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“Omnis determinatio est negatio” – Determination, Negation and Self-Negation in Spinoza, Kant, and Hegel

In Eckart Forster & Yitzhak Y. Melamed (eds.), Spinoza and German Idealism. Cambridge University Press (2012)

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  1. Hegel, Spinoza, and the ‘Principle of Individuality’.Shachar Freddy Kislev - 2018 - International Journal of Philosophical Studies 26 (4):499-522.
    ABSTRACTThis paper attempts to shed light on Hegel’s recurring comment that Spinoza’s philosophy lacks the ‘principle of individuality’. It shows that this criticism can have three distinct meanings: that Spinozism cannot account for the multiplicity of finite individuals; that Spinozism leads to a moral devaluation of the finite individual; the form of substance is indifferent and lacks a differentiating principle. It is shown that Hegel argued, somewhat incoherently, for all three.
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  • From Humility to Envy: Questioning the Usefulness of Sad Passions as a Means Towards Virtue in Spinoza's Ethics.Sanem Soyarslan - forthcoming - European Journal of Philosophy.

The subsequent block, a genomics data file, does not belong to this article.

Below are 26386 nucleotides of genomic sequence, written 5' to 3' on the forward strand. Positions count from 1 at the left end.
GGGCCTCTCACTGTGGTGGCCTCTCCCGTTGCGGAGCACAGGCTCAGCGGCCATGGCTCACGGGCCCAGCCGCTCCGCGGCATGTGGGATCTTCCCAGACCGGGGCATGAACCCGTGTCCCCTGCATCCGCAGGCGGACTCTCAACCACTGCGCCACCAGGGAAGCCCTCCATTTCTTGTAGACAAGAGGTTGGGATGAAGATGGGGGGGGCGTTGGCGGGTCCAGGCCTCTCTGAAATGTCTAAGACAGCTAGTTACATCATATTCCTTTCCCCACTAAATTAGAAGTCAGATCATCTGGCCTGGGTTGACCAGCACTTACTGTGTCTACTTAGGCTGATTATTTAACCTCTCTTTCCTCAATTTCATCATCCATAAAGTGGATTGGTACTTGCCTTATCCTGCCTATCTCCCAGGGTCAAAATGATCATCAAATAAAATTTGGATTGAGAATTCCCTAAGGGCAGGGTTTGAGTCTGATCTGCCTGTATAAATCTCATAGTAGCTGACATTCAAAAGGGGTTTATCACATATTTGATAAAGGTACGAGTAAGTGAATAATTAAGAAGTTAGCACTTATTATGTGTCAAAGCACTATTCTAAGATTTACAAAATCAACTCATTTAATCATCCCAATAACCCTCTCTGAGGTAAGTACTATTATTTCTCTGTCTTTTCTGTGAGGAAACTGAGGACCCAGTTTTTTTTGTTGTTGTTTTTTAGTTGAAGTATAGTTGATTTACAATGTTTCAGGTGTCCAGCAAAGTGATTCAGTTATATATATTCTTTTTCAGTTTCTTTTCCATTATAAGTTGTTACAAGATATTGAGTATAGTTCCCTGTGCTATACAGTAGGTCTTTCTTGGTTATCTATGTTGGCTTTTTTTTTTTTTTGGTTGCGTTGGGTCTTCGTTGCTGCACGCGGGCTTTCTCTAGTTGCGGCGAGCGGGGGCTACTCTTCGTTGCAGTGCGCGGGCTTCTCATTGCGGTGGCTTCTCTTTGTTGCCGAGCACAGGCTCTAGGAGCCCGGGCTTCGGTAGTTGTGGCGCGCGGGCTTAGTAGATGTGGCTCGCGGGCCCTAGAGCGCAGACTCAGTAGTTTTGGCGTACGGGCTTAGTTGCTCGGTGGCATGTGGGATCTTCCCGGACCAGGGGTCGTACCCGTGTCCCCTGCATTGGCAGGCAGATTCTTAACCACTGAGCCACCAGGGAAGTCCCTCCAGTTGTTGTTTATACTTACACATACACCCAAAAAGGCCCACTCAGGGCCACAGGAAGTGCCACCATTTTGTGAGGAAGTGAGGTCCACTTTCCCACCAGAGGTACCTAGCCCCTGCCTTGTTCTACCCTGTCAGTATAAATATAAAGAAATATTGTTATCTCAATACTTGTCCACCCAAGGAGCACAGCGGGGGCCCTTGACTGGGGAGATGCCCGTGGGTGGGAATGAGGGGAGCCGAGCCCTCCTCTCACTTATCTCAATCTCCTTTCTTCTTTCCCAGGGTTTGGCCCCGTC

In the Ethics Spinoza defines certain traditional virtues such as humility and repentance as species of sadness and denies that they are virtues. He nonetheless holds that they can turn out to be useful as a means towards virtue—in fact, the greatest virtue of blessedness—in the life of someone who is not guided by reason. In this paper, I examine Spinoza’s relatively overlooked claim regarding the usefulness of sad passions as a means towards blessedness. In taking up Spinoza’s treatment of (...)
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  • ‘Determination is Negation’: The Adventures of a Doctrine From Spinoza to Hegel to the British Idealists.Robert Stern - 2016 - Hegel Bulletin 37 (1):29-52.
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